I think the memo is a welcome change. [More....]
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One of the most unfortunate convergences in legal theory has been that private civil litigation is merely a "racket for lawyers" with no redeeming social value. I find myself guilty of that thinking myself. And yet it was not always so. Many, if not most, legislation which intended to reform and regulate commerce, included private litigation as part of the regulatory process. The phrase private attorneys general used to have resonance. Today, "tort reform" is the "cheap slogan" that has trumped the concept.
On the FinReg debate, one of the ideas being bandied about is making it easier to sue the rating agencies. Paul Krugman writes about it today:
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The NYTimes writes a news analysis story arguing so:
In accusing Goldman Sachs of defrauding investors, regulators are not only taking aim at a company with deep pockets and a will to fight — they are also pursuing an unusual claim that could be difficult to prove in court, legal experts said.
I have not delved enough into the facts of the case to know if this is true, but some statements in the article seem clearly wrong on the law. This statement for instance:
To win its case, the S.E.C. must prove that Goldman was not merely silent about Mr. Paulson’s role but actually gave investors the wrong impression, experts in securities law said. Then it must prove that the missing information was material, a legal term meaning that investors armed with that knowledge might have decided not to buy the product from Goldman, or to do so at a lower price.
(Emphasis supplied.) That is not a good description of the standard in my view. We went through this issue before. The standard the reporter is trying to articulate is this:
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The general form of this complaint, that it was wrong for Goldman to make money by betting on the failure of debt-vehicles that in another context Goldman was marketing, has been around for a while. But it’s never been clear to me if there was evidence of actual deliberate fraud, as opposed to something vaguer like an undisclosed conflict of interest.
(Emphasis supplied.) To non-lawyers, non-disclosure of a material fact may not seem like fraud, but under securities laws, it is fraud:
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I’m somewhat puzzled by Matt [Yglesias]’s argument that a concern with Elana Kagan’s civil liberties record is “a quite different thing than the concern that Kagan isn’t a “real liberal” in the Marshall tradition.” Brennan, Marshall and Douglas were much more civil libertarian than any of the Court’s current liberals, and there’s a real danger Kagan that Kagan would be more statist than any of them with the possible exception of Breyer.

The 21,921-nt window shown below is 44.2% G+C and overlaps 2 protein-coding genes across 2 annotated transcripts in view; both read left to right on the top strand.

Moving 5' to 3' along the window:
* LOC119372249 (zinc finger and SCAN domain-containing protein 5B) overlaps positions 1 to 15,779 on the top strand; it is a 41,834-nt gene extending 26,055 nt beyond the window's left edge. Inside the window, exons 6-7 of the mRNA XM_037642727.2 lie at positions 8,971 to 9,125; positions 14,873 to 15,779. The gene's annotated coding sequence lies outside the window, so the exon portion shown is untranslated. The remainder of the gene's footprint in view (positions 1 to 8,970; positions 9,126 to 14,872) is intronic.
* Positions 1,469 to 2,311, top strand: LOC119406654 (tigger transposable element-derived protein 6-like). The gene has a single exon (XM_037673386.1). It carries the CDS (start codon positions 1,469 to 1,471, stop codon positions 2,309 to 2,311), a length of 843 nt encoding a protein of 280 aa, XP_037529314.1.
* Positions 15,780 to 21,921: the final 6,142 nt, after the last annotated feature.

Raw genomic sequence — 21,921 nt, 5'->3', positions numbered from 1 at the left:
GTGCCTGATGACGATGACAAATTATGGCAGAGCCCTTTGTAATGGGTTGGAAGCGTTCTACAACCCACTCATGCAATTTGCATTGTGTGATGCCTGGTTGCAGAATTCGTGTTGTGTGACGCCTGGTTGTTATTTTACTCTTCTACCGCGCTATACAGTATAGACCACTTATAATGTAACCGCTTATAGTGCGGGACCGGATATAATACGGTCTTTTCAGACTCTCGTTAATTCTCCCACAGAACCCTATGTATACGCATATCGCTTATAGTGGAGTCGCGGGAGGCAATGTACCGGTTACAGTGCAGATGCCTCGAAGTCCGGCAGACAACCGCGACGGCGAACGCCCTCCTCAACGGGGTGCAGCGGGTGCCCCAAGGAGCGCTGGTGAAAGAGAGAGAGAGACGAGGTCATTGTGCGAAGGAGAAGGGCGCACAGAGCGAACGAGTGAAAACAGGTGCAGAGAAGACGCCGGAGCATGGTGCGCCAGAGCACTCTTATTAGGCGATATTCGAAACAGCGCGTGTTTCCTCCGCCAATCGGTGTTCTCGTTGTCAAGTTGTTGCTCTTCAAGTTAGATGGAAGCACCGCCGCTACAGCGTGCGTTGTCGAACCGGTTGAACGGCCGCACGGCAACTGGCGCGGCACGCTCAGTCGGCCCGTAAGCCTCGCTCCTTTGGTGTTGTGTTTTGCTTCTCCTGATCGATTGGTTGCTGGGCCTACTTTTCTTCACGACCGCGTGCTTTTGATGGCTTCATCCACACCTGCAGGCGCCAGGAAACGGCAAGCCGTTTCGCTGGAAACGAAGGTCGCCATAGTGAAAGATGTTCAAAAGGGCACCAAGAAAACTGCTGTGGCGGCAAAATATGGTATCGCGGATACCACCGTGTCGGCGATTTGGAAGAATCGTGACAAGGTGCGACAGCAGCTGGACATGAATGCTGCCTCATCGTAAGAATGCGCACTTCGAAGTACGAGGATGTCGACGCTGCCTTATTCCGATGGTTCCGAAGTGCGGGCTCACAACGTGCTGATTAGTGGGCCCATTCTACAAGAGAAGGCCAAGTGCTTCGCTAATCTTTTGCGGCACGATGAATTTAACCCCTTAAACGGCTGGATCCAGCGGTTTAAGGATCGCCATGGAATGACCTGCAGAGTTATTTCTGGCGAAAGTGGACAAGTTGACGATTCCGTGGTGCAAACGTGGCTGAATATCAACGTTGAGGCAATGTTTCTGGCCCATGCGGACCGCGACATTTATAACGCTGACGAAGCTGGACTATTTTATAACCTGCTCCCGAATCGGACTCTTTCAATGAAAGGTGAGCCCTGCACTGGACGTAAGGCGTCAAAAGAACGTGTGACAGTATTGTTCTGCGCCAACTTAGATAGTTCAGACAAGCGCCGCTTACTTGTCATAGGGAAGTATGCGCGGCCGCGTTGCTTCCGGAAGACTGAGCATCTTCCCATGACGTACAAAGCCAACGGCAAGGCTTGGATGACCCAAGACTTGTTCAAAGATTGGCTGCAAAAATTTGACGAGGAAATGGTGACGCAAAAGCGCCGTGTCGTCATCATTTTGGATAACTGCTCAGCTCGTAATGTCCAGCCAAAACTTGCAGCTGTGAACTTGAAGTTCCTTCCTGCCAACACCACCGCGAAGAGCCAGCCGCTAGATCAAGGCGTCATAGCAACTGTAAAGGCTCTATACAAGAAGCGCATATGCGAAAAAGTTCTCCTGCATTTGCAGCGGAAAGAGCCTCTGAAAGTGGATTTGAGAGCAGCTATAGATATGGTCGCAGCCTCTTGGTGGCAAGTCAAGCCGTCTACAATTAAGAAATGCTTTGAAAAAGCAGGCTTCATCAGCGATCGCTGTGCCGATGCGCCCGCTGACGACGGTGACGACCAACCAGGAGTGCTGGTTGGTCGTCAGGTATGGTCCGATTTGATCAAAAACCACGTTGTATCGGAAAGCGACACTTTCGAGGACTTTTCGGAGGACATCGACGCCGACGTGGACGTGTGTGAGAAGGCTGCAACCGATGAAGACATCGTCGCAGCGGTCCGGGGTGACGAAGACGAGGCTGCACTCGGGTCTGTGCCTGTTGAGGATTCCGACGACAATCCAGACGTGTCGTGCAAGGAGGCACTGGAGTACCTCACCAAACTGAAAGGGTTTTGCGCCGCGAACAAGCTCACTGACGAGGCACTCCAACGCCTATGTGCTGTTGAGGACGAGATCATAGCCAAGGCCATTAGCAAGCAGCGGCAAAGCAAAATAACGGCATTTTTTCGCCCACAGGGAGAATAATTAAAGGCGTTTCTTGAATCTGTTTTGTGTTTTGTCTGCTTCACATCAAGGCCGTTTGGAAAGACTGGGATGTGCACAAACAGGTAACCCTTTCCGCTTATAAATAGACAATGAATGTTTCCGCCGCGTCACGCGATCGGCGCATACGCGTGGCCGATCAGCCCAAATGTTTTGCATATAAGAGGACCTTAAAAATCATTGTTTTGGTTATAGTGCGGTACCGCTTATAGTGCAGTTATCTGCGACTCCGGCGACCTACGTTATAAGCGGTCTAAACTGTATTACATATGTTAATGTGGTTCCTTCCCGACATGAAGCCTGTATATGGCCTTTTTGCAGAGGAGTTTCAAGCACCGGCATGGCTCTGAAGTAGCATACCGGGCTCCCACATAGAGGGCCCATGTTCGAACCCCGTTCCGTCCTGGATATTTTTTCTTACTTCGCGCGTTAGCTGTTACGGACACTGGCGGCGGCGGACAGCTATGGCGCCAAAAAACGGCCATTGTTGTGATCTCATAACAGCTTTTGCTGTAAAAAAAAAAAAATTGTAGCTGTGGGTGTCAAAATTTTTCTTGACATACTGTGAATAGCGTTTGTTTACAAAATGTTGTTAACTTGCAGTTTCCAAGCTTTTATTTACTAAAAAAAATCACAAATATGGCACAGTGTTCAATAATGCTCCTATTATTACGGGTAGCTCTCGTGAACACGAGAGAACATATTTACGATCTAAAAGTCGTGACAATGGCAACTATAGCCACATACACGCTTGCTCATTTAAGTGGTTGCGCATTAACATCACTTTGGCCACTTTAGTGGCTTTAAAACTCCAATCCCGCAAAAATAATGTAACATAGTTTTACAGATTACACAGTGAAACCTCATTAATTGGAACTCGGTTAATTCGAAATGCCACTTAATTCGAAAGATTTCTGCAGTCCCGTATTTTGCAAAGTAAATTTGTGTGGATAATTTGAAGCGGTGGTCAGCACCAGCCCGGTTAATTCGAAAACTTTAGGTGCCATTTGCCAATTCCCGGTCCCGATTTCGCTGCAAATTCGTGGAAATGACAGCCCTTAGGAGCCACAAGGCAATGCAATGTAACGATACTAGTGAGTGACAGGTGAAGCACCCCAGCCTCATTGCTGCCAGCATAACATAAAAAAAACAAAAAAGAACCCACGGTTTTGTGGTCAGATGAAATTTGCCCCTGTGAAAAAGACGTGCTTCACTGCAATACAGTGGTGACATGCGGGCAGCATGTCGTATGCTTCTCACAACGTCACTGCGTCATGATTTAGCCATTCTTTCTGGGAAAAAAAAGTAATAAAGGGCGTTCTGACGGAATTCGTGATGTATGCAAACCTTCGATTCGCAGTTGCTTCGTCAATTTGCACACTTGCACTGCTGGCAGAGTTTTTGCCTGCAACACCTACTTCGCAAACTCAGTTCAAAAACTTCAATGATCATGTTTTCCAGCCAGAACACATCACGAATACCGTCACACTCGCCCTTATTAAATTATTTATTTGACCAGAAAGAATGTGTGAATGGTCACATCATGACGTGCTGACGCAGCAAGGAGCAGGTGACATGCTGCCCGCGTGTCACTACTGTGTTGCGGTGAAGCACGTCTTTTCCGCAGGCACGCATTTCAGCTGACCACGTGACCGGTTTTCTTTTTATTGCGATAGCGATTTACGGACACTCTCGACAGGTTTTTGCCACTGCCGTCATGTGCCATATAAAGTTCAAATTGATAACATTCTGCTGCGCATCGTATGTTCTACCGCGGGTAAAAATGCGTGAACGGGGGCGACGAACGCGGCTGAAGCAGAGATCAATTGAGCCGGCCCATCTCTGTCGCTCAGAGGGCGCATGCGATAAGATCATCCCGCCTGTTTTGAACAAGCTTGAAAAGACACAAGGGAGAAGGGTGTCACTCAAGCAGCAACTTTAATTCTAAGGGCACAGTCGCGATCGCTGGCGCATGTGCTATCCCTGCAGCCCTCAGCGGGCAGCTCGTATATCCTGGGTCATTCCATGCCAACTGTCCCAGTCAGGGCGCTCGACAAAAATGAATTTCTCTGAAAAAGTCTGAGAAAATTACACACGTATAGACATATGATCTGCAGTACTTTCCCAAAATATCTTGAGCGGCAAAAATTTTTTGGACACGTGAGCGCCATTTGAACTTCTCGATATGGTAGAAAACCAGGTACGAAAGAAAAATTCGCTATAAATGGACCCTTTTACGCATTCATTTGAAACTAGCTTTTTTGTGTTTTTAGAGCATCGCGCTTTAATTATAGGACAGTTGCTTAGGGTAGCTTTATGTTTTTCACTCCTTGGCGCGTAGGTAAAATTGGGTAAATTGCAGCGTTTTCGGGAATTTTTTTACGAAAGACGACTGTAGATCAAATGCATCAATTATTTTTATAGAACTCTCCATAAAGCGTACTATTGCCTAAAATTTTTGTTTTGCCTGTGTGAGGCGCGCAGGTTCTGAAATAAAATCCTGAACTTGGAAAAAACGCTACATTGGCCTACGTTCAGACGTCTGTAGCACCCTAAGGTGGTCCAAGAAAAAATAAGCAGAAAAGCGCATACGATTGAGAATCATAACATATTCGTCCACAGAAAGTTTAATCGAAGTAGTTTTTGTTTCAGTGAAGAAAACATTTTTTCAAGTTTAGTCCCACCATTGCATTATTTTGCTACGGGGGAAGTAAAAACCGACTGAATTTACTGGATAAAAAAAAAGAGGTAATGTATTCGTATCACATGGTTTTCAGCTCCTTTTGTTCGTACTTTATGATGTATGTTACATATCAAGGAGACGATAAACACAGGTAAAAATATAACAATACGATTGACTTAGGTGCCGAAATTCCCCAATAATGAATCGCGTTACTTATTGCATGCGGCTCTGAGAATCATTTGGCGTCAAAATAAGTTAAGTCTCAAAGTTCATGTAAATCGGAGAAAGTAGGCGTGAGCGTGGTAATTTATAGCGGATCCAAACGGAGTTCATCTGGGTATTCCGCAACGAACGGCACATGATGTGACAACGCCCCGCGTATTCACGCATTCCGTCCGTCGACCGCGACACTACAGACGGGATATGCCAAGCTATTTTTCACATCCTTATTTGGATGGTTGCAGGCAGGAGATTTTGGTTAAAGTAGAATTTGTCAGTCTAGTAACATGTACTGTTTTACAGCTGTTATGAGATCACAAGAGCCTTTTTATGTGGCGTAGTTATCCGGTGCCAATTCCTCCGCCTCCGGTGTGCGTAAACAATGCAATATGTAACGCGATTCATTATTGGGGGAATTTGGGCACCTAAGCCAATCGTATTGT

(Emphasis supplied.) I think Lemieux has made Yglesias' point here. Indeed, the concerns of libertarians are indeed quite different from those of the traditional liberal - who views the state is a solution, not a threat. Of course, those holding these views often overlap, as they did in Justices such as Brennan and Marshall. But the concerns are, as Yglesias argues, distinct. I can assure you that you will see more libertarian concerns from Jeralyn than you will from me. And I suspect, you will see more statist concerns from me than from Jeralyn. But I imagine we both probably agree on most of these issues. I think Yglesias' point is that libertarian concerns are not equivalent to liberal concerns. I think that's right.
Speaking for me only
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Bill Clinton has an op-ed in Thursday's Washington Post on how to help Haiti.
MSNBC's David Shuster is hosting a show at midnight ET on Haiti, with reports from a few hours ago from those on the scene, including Brian Williams, Kerry Sanders, Al Roker and Ann Curry. (If you saw Olberman, you've probably already seen them.) Kerry Sanders is predicting anarchy will set in. Air traffic control is being set up. The flights are starting to come in. The Canadian military has arrived.
Secretary of State Hillary Clinton has canceled her trip to Australia and is heading back to Washington from Honolulu due to the Haiti crisis.
Some experts are saying the death toll could reach 500,000 and rival the 2004 tsunami which killed 230,000 people. That seems to include people who will die from lack of treatment and after-effects, in addition to those killed in the actual earthquake, although all numbers seem to be guestimates right now. . From ABC News Australia: [More...]